3. You will begin most appropriately, and with hope of the greatest profit, to recall men to the observance of the holy law of fasting, if you teach the people this: penance for the Christian man is not satisfied by withdrawing from sin, by detesting a past life badly lived, or by the sacramental confession of these same sins. Rather, penance also demands that we satisfy divine justice with fasting, almsgiving, prayer, and other works of the spiritual life. Every wrongdoing -- be it large or small -- is fittingly punished, either by the penitent or by a vengeful God. Therefore we cannot avoid God's punishment in any other way than by punishing ourselves. If this teaching is constantly implanted in the minds of the faithful, and if they drink deeply of it, there will be very little cause to fear that those who have discarded their degraded habits and washed their sins clean through sacramental confession would not want to expiate the same sins through fasting, to eliminate the concupiscence of the flesh. Besides, consider the man who is convinced that he repents of his sins more firmly when he does not allow himself to go unpunished. That man, already consumed with the love of penance, will rejoice during the season of Lent and on certain other days, when the Church declares that the faithful should fast and gives them the opportunity to bring forth worthy fruits of penance. After all, it is always necessary to subdue concupiscence, for it is written, "Do not follow behind your desires, and do not turn away from your will." Let the faithful easily turn their attention during this most holy time of year to lessening the intemperance of the body by fasting. In this way the soul might understand how it should prepare itself to recall the holy mysteries of the passion, death, and resurrection of Jesus Christ. Therefore, those who are spurred on by penance do not seek the delicacies of the table, which seem indistinguishable from forbidden foods, even with abstinence. However, one can rightfully say that whoever sets them on his table does not so much put aside his customary delicacies as give his appetites over to unusual enticements. Finally, those spurred on by penance do not seek escapes by which they might withdraw from fasting, nor do they seek various subtleties to break ecclesiastical law.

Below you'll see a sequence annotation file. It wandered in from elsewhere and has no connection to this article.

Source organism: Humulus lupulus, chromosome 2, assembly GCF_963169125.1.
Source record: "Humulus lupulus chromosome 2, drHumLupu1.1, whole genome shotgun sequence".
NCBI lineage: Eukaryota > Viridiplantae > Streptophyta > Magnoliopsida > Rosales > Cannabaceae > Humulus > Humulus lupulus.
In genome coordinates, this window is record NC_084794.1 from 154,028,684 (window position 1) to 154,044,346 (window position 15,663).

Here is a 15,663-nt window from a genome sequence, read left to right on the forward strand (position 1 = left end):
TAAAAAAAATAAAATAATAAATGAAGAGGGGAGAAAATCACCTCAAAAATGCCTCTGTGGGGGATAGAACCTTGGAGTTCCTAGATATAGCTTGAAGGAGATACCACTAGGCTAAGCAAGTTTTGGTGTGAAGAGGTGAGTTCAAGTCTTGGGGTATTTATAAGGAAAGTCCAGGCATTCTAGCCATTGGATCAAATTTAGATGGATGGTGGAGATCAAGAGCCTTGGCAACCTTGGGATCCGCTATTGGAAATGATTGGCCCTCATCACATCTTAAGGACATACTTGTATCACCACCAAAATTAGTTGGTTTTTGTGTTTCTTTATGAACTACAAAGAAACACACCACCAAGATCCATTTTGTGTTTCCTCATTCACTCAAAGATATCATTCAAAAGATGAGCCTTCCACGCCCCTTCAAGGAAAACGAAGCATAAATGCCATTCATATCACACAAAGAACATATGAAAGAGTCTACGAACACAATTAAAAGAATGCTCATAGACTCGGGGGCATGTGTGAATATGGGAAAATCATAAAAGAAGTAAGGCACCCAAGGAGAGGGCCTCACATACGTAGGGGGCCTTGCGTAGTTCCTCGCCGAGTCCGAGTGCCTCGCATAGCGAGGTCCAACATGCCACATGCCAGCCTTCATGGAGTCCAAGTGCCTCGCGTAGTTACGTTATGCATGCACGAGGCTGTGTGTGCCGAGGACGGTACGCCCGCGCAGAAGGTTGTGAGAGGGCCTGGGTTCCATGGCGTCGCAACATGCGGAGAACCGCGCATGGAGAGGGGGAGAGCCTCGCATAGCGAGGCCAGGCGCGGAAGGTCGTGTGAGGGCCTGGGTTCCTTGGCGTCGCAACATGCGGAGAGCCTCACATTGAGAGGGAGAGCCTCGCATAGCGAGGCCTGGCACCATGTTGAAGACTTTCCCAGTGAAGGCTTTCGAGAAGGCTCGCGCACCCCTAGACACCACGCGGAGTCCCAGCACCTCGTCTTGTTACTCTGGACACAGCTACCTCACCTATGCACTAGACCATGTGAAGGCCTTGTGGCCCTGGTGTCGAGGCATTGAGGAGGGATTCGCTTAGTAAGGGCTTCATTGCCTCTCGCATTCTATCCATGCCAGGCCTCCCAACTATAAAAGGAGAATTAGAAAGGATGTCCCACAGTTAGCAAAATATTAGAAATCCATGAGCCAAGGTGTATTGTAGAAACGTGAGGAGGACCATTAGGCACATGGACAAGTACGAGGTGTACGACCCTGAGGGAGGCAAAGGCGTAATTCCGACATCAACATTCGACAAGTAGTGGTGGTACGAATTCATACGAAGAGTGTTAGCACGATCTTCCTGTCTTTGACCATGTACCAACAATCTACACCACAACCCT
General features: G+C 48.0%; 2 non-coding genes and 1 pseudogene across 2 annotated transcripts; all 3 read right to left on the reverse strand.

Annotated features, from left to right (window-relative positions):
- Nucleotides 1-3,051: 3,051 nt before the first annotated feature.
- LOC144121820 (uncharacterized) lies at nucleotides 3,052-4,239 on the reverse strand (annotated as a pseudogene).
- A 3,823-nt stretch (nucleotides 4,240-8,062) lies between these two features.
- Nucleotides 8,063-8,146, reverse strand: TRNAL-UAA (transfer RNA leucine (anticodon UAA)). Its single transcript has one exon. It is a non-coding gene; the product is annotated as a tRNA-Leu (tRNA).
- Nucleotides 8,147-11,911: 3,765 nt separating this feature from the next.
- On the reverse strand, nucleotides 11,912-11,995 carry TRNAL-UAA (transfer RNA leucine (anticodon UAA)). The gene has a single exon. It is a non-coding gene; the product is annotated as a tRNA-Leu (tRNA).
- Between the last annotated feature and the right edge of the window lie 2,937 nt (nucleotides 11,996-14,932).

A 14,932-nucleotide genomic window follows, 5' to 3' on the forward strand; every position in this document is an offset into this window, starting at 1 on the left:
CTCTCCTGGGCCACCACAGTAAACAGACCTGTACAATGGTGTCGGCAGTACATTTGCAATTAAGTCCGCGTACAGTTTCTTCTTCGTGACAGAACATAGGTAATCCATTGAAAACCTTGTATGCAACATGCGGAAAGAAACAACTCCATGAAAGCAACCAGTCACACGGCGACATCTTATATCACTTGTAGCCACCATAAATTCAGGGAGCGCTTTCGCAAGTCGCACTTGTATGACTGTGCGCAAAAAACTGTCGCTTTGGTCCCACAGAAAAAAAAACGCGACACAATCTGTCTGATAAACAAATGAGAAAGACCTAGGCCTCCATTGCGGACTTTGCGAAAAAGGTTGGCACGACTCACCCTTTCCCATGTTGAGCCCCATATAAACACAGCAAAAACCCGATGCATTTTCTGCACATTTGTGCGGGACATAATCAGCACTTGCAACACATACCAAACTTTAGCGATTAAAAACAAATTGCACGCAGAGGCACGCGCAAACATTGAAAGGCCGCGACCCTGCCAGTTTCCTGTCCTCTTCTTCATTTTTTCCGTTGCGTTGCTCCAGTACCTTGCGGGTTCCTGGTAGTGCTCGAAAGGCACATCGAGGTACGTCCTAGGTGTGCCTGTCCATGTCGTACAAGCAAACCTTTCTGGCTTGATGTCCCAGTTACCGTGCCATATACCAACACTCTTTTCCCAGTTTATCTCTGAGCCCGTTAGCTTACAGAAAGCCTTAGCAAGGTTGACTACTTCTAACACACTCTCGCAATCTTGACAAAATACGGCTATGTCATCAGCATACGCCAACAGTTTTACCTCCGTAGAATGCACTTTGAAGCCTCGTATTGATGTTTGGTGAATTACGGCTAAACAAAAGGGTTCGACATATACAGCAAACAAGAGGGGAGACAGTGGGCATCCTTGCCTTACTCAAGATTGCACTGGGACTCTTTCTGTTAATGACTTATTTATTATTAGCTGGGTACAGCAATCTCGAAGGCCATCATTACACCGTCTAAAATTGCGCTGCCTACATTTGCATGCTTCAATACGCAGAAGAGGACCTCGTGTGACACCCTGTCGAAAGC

4. It is your duty, Venerable Brothers, to in spire enthusiasm and love of penance in the faithful by word and example. Thus, they will approach the fast more quickly, observe it according to the laws prescribed by the Catholic Church, and sanctify it through almsgiving and prayer. Finally -- and this matter greatly concerns the Church -- they should understand that they have died and been buried with Christ. They have been called to the new life of the new man in the paschal feast so that they can come to the risen Lord Jesus Christ in full confidence. The grace of our Lord Jesus Christ be with all of you, to whom We most lovingly impart the apostolic blessing as a pledge of Our love and good will toward you. Given in Rome, at St. Mary Major, on the 20th day of December in the year 1759, in the second year of Our pontificate.

TOPICS: Catholic; Ministry/Outreach; Theology
Strong stuff.

I wonder what his Holiness would think of the attitude to fasting in today's Church?

1 posted on 02/16/2010 5:53:46 AM PST by marshmallow
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To: marshmallow

Very strong. When does the fasting begin and it is still the giving up of a favored food during lent? Or is real fasting still done and if so, how long does it last?

2 posted on 02/16/2010 7:03:12 AM PST by Republic (I love Rush)
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To: Republic
Fasting often involves abstinence from a favorite food but it can also involve abstinence from some other activity which the penitent enjoys. Self-denial of some form is the common denominator and that doesn't necessarily have to involve food.

Modern Church law prescribes abstinence from meat on Fridays during Lent and Ash Wednesday and also fasting on Ash Wednesday and Good Friday; fasting being defined as one main meal and two smaller meals. That's a fairly relaxed form of fasting, IMHO. However, in addition, penitents often voluntarily forsake some other pleasure for the entire duration of Lent which is a little over 6 weeks.

3 posted on 02/16/2010 7:13:18 AM PST by marshmallow ("A country which kills its own children has no future" -Mother Teresa of Calcutta)
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To: marshmallow

Thank you so much for this descriptive answer! And yeah, the fasting requirements for Ash Wednesday and Good Friday are not very difficult. ( I always have trouble calling it Good Friday even though, of course, I understand the implication, as most do. I wish it were called something else. )

4 posted on 02/16/2010 7:23:12 AM PST by Republic (I love Rush)